Eritrea-Ethiopia Arbitration: A ‘Cure’ Based on Neither Diagnosis nor Prognosis
The Eritrea-Ethiopia peace process remains stalled a decade after the arbitral award by the Boundary Commission and several years after awards by the Claims Commission. This article assesses why arbitration by the two
commissions did not produce the desired outcome. To this end, the author analyzes primary and secondary sources and argues that arbitration was not the right method of conflict resolution. Mayer’s multi-dimensional approach to conflict and conflict resolution informs the discussion that the conflict between the two countries has cognitive, emotional and behavioral dimensions. It is argued that arbitration as a settlement of dispute by purely legal means is ineffective to adequately address the multiple dimensions of the conflict. The author underscores that such conflicts can only be resolved by using a combination of different interventions. Specifically, while arbitration may be appropriate to deal with some essentially resource related matters, the resolution of emotional and cognitive dimensions of this conflict call for a multi-track approach in which different segments of the people from the two countries can play critical roles.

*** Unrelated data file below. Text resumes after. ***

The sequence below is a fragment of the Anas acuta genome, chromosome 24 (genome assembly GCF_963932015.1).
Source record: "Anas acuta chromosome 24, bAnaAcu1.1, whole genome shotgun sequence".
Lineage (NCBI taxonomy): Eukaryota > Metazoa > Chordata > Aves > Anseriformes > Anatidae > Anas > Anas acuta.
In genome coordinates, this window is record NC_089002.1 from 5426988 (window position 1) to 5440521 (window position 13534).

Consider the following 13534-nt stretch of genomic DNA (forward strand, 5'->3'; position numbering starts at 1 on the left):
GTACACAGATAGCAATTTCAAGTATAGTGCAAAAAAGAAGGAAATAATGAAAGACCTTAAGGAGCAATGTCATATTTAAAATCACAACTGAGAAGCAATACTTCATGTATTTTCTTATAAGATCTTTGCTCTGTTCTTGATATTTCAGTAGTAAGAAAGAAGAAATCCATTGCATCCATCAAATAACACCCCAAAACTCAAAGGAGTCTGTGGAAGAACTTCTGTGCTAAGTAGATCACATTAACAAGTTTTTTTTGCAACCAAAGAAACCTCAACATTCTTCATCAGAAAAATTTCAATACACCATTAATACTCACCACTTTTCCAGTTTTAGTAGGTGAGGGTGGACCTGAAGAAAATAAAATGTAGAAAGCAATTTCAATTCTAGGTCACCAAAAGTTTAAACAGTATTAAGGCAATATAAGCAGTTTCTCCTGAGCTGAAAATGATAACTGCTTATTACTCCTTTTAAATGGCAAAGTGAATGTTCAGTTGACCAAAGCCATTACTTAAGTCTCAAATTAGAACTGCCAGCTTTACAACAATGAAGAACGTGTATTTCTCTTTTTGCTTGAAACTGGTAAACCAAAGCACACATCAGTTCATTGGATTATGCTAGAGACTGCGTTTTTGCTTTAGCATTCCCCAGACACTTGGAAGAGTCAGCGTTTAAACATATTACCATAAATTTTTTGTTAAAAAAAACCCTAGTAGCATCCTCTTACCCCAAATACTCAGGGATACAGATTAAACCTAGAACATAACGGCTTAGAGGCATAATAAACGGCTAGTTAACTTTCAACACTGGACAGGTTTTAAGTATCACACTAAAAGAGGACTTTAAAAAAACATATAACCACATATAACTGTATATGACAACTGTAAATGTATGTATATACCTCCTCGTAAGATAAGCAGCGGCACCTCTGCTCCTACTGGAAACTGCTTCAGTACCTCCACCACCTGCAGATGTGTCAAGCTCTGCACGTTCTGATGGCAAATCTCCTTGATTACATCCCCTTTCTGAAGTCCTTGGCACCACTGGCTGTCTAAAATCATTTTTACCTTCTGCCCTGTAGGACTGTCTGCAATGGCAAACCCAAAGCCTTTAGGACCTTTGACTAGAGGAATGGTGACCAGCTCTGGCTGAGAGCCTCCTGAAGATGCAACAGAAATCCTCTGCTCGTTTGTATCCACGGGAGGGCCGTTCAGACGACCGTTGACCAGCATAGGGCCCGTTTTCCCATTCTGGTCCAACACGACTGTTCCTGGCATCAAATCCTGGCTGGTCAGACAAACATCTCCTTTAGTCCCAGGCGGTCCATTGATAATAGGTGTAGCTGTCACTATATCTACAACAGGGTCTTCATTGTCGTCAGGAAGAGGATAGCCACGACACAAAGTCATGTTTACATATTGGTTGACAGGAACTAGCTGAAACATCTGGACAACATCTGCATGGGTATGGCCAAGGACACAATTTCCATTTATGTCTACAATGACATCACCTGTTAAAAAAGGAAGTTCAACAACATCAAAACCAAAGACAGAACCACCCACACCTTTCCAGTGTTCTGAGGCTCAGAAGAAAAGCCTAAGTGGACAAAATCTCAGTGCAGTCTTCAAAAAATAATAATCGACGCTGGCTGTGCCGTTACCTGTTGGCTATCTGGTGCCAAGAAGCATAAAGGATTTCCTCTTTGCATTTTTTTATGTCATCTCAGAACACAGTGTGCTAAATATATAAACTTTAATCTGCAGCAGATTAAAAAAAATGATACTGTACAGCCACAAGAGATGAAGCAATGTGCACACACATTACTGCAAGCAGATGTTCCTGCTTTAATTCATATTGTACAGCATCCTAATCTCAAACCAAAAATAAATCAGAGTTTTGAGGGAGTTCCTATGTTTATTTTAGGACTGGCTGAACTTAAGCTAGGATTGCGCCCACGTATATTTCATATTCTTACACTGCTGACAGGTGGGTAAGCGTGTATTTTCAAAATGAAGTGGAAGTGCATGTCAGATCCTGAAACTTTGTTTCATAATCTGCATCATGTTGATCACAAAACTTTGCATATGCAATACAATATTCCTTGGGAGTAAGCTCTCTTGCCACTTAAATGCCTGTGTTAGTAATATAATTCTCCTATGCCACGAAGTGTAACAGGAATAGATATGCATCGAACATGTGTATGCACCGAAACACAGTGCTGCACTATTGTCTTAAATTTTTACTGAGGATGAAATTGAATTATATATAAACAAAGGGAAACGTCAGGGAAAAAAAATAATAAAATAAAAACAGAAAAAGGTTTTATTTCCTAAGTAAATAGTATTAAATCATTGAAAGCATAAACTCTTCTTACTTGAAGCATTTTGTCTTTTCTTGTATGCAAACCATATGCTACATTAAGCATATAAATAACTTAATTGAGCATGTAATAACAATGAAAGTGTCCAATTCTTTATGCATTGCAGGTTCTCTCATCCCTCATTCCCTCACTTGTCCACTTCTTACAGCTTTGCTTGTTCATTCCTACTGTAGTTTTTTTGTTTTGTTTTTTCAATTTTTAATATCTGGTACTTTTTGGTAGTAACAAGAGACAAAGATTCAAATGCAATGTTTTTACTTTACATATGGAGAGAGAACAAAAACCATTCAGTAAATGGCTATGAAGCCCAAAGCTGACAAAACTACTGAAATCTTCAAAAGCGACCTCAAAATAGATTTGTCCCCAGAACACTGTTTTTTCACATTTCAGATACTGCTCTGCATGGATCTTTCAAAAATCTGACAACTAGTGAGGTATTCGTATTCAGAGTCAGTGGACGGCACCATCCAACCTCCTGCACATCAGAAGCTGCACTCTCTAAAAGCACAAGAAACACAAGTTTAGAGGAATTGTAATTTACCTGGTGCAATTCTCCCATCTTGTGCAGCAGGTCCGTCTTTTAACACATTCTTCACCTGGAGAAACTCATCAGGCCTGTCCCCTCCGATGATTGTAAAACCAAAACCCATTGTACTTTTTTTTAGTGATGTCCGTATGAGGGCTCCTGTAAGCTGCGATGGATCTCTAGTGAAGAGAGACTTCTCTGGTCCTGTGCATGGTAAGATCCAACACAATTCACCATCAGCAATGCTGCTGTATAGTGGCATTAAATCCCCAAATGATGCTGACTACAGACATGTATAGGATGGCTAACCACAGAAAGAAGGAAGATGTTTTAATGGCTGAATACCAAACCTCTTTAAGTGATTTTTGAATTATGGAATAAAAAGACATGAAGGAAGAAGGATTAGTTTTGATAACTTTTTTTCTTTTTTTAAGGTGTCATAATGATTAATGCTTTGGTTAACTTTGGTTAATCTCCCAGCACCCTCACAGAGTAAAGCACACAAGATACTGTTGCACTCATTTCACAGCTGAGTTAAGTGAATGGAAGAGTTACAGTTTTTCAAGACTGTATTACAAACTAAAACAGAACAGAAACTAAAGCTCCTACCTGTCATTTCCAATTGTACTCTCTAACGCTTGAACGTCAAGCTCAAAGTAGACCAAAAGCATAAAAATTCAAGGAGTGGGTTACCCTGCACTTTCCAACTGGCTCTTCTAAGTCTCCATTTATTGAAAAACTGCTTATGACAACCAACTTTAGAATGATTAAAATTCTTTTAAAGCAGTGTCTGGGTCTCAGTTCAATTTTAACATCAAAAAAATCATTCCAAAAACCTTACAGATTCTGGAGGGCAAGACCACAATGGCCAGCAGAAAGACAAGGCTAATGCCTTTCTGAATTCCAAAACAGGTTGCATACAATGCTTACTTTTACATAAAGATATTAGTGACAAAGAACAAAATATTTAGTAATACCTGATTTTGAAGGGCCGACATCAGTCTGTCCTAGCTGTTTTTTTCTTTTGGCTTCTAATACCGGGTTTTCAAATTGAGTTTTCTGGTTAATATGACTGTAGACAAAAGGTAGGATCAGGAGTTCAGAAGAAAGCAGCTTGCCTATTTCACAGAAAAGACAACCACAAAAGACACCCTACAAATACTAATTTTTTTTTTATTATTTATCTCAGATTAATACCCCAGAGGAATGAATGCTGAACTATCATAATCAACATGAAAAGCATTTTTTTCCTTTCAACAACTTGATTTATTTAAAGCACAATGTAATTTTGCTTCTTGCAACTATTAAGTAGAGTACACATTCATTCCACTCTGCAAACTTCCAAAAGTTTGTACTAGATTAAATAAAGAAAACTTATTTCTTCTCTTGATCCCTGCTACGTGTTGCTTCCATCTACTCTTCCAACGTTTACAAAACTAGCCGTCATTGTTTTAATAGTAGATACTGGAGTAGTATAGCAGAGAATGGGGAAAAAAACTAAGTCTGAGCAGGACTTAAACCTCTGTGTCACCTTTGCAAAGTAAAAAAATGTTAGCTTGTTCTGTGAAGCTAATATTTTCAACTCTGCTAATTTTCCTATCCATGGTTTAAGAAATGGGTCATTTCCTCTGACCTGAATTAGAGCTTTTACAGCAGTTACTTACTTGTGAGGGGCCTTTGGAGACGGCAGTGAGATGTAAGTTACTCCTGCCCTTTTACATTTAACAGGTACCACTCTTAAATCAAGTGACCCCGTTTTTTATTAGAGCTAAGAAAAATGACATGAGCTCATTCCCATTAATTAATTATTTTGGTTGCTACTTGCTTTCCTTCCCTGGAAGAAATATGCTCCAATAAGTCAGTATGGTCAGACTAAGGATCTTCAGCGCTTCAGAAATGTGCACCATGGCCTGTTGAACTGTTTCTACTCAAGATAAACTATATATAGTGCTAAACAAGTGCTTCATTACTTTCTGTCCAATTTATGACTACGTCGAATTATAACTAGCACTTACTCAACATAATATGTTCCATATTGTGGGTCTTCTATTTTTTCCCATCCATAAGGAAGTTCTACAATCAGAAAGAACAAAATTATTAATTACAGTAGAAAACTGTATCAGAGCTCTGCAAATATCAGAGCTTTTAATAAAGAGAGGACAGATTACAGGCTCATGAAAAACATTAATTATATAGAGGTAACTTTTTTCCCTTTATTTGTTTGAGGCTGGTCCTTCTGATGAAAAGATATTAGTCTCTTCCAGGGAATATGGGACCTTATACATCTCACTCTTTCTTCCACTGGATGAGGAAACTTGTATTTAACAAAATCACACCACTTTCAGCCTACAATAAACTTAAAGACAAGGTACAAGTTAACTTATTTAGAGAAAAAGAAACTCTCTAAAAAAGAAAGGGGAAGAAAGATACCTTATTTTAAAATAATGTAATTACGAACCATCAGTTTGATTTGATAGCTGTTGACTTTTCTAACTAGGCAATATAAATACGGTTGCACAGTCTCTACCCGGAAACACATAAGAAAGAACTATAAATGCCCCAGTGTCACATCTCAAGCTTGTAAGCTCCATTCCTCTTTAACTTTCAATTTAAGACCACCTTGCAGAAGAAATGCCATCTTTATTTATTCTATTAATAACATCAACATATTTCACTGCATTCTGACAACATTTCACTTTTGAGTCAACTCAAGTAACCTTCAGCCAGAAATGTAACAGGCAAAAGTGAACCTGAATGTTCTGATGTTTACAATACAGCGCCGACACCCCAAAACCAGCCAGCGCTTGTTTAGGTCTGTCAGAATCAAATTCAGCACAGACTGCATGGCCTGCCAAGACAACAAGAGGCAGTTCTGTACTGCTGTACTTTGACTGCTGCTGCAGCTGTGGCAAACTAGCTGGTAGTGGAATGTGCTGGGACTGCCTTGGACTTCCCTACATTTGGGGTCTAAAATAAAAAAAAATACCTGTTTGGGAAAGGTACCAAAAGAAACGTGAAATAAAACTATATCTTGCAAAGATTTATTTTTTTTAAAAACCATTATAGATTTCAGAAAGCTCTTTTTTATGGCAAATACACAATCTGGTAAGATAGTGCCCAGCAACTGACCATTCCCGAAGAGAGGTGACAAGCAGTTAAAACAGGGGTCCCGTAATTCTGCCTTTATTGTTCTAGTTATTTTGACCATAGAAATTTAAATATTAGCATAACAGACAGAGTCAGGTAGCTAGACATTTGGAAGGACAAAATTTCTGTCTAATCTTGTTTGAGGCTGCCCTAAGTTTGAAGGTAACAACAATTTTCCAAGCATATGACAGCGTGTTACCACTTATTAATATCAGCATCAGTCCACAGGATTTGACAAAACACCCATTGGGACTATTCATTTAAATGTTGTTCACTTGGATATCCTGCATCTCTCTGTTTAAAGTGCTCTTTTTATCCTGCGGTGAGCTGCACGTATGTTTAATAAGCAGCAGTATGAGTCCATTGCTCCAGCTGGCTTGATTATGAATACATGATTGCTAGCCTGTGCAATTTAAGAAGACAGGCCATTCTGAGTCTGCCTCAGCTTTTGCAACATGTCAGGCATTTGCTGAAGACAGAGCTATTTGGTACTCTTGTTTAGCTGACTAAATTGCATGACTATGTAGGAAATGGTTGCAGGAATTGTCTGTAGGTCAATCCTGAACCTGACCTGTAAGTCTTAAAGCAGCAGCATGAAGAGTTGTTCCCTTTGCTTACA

Key words: Conflict resolution, arbitration, border conflict, boundary commission, claims commission, multi-track, peace, Eritrea, Ethiopia.
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